The SC Symphony’s Musical Menagerie

Last weekend the Santa Cruz Symphony celebrated the animal kingdom and the arts in a Family Concert designed to entertain and educate an audience of all ages. Presented at the Civic Auditorium, Carnival of the Animals featured the orchestra in collaboration with four other significant local performing arts organizations.

The annual Family Concert encourages children and young adults throughout and beyond the county to connect with members of the arts community and become familiar with cultural opportunities offered year-round. This year, the orchestra teamed up with the Santa Cruz County Youth Symphony, Santa Cruz Ballet Theatre, Kuumbwa Jazz Honor Band, and Santa Cruz Shakespeare.

The partnership of talented students sharing the spotlight with advanced professionals made for a smooth and joyful synthesis of live music, dance, and poetry. Conducted by the Symphony’s Artistic Director Daniel Stewart, the orchestra opened the wildlife-themed program with buoyant sounds of the cavalry in Gioachino Rossini’s William Tell Overture: Finale, performed alongside dancers-in-training from the Santa Cruz Ballet Theatre.

Next came Charles-Camille Saint-Saëns’ zoological fantasy, Le Carnaval des Animaux (Carnival of the Animals), featuring high-level members of the youth symphony and highlighting Co-Principal piano soloists Louise Costigan-Kerns and Jason Sherbundy.  To characterize the instrumental impressions of animals on parade, Santa Cruz Shakespeare’s Artistic Director, Mike Ryan, narrated witty verses written for the score in 1949 by poet Ogden Nash. Together, the orchestra’s colorful performances and Ryan’s theatrical expertise conjured up the sounds and images of “feathers, fur, and fins” in lively, playful ways.

Nature and music continued with the Kuumbwa Jazz Honor Band performing the classics Lullaby of Birdland by George Shearing and The Chicken by James Brown. Their zesty ensemble and solo performances, led by Director Terrel Eaton, were further proof of the value in sharing all forms of music with young adults. As a vibrant conclusion to the program, Stravinsky’s Firebird Suite: Finale was magically blended with choreography by SCBT’s award-winning Artistic Directors Robert Kelley and Diane Cypher.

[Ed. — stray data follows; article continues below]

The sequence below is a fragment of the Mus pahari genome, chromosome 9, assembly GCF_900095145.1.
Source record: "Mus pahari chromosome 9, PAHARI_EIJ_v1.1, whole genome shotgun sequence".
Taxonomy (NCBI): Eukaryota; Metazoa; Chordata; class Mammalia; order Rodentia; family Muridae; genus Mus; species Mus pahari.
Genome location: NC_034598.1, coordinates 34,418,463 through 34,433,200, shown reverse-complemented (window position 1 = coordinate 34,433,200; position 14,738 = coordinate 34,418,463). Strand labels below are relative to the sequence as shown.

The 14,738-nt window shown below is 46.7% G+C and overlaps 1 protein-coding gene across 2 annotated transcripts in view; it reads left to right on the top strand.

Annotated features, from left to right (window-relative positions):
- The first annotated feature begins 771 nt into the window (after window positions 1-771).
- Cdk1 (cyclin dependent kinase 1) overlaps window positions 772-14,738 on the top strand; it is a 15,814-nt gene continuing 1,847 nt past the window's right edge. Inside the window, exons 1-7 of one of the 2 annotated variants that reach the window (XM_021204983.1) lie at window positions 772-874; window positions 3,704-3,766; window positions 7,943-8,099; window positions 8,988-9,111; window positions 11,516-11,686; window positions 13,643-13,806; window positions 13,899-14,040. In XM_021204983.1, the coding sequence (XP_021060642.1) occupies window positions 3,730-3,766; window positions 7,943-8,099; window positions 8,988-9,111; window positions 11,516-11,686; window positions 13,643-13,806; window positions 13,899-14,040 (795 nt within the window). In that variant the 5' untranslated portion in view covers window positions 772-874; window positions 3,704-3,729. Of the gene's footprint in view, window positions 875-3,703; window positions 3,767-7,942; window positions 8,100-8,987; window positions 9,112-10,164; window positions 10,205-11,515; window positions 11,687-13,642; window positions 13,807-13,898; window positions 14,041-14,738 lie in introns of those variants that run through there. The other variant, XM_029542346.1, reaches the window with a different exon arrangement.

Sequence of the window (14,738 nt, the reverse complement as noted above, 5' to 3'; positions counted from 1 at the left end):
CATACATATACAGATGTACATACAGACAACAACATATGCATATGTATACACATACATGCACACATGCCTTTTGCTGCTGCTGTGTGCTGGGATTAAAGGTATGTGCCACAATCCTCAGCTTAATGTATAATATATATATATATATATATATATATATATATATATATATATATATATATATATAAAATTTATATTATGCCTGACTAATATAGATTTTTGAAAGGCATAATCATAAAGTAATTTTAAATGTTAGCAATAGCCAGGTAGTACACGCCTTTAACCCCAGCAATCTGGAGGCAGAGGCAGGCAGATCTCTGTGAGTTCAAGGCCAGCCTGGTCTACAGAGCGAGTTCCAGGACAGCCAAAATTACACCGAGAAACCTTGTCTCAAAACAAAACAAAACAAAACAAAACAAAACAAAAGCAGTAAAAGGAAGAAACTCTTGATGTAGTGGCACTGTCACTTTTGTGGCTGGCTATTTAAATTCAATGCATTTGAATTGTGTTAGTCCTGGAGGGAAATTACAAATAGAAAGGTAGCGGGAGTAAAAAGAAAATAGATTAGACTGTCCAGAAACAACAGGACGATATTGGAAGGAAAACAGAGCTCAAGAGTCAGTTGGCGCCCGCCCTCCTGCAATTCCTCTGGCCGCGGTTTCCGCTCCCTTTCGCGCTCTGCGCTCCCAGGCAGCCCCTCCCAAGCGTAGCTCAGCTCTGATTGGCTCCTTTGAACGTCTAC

At the end of Carnival of the Animals, younger members of the audience were invited to become more familiar with the orchestra by meeting musicians and trying out various instruments at the “Orchestra Petting Zoo”. Through these productions, the Symphony inspires crowds of all ages to experience the arts by introducing the components of live performance and engaging the public with local performers.  As well as partnering with special guest organizations for the Family Concert, the Symphony also offers four free youth concerts each year.

The music marches on with more 2017 season concerts scheduled through early June. On February 18 and 19, the Symphony will be presenting renowned pianist, Yuja Wang, in an all-piano concerto program of Prokofiev and Brahms. On March 25 and 26, the recent Klein String Competition winner, cellist Oliver Herbert, will perform Pärt, Haydn, and Schubert, arr. Mahler. And on March 18, the Santa Cruz Symphony League will be hosting their 50th Anniversary Gala: Copacabana , at the Inn at Pasatiempo.

Get your tickets in advance HERE.

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